The fastest nonrandomized comparisonbased algorithm with known complexity, by Bernard Chazelle, is based on the soft heap, an approximate priority queue.^{[7]}^{[8]} Its running time is O(m α(m,n)), where α is the classical functional inverse of the Ackermann function. The function α grows extremely slowly, so that for all practical purposes it may be considered a constant no greater than 4; thus Chazelle's algorithm takes very close to linear time.
If the graph is dense (i.e. m/n ≥ log log log n), then a deterministic algorithm by Fredman and Tarjan finds the MST in time O(m).^{[9]} The algorithm executes a number of phases. Each phase executes Prim's algorithm many times, each for a limited number of steps. The runtime of each phase is O(m + n). If the number of vertices before a phase is n', the number of vertices remaining after a phase is at most . Hence, at most log*n phases are needed, which gives a linear runtime for dense graphs.^{[4]}
There are other algorithms that work in linear time on dense graphs.^{[7]}^{[10]}
If the edge weights are integers represented in binary, then deterministic algorithms are known that solve the problem in O(m + n) integer operations.^{[11]} Whether the problem can be solved deterministically for a general graph in linear time by a comparisonbased algorithm remains an open question.
Given graph G where the nodes and edges are fixed but the weights are unknown, it is possible to construct a binary decision tree (DT) for calculating the MST for any permutation of weights. Each internal node of the DT contains a comparison between two edges, e.g. "Is the weight of the edge between x and y larger than the weight of the edge between w and z?". The two children of the node correspond to the two possible answers "yes" or "no". In each leaf of the DT, there is a list of edges from G that correspond to an MST. The runtime complexity of a DT is the largest number of queries required to find the MST, which is just the depth of the DT. A DT for a graph G is called optimal if it has the smallest depth of all correct DTs for G.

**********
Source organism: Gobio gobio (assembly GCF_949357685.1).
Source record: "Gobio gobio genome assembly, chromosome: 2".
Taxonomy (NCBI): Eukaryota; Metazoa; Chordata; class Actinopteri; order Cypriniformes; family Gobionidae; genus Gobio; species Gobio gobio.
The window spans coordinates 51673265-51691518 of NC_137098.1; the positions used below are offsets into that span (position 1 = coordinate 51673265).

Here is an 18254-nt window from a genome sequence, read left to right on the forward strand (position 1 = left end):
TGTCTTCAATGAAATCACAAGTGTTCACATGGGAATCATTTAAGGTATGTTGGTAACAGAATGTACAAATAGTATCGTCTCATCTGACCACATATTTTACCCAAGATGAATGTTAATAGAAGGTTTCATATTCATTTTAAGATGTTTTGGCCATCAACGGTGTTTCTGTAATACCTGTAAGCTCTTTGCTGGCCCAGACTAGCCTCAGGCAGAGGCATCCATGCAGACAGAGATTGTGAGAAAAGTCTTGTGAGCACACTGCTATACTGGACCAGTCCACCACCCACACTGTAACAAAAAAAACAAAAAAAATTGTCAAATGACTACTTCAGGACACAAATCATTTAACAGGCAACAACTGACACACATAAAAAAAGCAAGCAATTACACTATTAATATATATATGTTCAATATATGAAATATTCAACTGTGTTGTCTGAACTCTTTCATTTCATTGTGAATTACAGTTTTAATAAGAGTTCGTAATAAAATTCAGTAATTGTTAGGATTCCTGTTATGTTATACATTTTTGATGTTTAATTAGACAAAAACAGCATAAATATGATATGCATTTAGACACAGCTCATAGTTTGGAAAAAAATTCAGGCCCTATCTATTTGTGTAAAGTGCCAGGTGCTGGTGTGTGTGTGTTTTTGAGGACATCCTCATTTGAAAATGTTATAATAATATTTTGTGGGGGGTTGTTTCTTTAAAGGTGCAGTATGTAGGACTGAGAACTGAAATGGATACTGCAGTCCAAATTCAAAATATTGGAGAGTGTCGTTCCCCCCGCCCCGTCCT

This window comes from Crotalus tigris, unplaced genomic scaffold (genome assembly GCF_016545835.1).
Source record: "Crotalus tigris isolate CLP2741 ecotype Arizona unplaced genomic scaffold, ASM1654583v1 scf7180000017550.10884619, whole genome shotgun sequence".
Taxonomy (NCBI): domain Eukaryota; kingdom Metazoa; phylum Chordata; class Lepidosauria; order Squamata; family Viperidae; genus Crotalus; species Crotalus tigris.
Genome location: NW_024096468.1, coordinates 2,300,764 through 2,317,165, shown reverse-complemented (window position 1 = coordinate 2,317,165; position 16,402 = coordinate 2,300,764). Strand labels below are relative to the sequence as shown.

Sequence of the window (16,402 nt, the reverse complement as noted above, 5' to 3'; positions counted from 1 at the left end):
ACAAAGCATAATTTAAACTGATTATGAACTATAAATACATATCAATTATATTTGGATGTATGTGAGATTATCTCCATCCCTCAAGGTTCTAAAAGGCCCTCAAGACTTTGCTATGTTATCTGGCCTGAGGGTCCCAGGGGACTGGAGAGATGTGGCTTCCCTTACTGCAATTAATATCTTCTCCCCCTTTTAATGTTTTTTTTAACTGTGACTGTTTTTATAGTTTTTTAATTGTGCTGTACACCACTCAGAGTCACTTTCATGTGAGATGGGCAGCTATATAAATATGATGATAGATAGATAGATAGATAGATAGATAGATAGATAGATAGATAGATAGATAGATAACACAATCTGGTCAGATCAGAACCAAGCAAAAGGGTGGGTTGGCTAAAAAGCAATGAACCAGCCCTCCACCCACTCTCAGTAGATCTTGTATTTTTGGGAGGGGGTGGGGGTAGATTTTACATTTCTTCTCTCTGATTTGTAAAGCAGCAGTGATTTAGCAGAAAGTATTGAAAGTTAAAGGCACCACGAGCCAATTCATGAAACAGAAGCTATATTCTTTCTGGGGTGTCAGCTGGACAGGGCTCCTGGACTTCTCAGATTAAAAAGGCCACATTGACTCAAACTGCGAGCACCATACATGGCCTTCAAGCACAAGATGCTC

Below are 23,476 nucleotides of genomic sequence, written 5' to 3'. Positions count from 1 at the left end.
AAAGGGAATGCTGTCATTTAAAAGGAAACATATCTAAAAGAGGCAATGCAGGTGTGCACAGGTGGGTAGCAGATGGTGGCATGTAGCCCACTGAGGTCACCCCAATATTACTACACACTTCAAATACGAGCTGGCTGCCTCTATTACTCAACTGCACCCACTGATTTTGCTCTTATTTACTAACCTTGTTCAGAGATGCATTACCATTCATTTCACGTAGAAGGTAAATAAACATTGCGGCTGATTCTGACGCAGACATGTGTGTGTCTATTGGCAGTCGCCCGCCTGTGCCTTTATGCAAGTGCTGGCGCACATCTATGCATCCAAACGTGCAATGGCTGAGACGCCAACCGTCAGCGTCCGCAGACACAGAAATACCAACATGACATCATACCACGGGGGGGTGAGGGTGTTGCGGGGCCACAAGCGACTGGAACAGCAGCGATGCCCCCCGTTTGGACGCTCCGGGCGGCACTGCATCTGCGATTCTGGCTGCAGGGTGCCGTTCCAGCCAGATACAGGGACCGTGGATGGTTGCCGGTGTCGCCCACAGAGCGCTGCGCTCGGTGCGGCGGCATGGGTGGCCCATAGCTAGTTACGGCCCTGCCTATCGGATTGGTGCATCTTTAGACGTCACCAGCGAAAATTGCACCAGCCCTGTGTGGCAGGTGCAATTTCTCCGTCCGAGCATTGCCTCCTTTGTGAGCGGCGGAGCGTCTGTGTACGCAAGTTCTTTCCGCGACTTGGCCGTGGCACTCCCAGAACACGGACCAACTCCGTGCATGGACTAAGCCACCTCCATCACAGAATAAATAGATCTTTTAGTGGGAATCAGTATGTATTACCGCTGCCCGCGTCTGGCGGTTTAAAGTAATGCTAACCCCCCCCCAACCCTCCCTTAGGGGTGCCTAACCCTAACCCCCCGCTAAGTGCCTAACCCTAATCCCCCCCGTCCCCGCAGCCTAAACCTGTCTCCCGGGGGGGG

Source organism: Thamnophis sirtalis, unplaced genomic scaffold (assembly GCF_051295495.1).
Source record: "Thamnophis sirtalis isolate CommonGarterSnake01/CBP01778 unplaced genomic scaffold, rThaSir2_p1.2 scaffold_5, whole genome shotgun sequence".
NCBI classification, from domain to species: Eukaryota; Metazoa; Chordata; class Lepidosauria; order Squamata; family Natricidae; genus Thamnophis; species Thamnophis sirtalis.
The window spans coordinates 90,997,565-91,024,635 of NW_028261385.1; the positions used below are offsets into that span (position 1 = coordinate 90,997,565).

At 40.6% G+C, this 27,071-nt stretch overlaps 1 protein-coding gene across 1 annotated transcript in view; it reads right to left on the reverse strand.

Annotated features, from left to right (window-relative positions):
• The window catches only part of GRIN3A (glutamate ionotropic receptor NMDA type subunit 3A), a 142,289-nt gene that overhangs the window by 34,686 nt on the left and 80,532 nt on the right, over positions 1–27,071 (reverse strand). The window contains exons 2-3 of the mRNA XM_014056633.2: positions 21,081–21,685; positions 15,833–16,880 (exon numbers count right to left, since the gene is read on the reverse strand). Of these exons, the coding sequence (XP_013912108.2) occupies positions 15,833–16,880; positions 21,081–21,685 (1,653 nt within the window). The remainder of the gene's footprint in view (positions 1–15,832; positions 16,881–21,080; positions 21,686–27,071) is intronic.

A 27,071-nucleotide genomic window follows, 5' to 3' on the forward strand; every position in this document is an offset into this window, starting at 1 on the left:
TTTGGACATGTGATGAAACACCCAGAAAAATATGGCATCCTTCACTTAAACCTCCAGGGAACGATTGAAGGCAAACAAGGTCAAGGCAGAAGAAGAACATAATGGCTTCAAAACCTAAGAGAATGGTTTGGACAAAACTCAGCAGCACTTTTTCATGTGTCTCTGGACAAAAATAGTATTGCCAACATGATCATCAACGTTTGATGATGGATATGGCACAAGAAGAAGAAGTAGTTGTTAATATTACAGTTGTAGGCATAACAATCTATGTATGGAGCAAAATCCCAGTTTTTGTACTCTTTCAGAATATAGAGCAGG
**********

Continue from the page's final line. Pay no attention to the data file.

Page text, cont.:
For every integer r, it is possible to find optimal decision trees for all graphs on r vertices by bruteforce search. This search proceeds in two steps.
A. Generating all potential DTs
B. Identifying the correct DTs To check if a DT is correct, it should be checked on all possible permutations of the edge weights.
Hence, the total time required for finding an optimal DT for all graphs with r vertices is:^{[4]}
which is less than
See also: Decision tree model 
Seth Pettie and Vijaya Ramachandran have found a provably optimal deterministic comparisonbased minimum spanning tree algorithm.^{[4]} The following is a simplified description of the algorithm.
The runtime of all steps in the algorithm is O(m), except for the step of using the decision trees. The runtime of this step is unknown, but it has been proved that it is optimal  no algorithm can do better than the optimal decision tree. Thus, this algorithm has the peculiar property that it is provably optimal although its runtime complexity is unknown.
Further information: Parallel algorithms for minimum spanning trees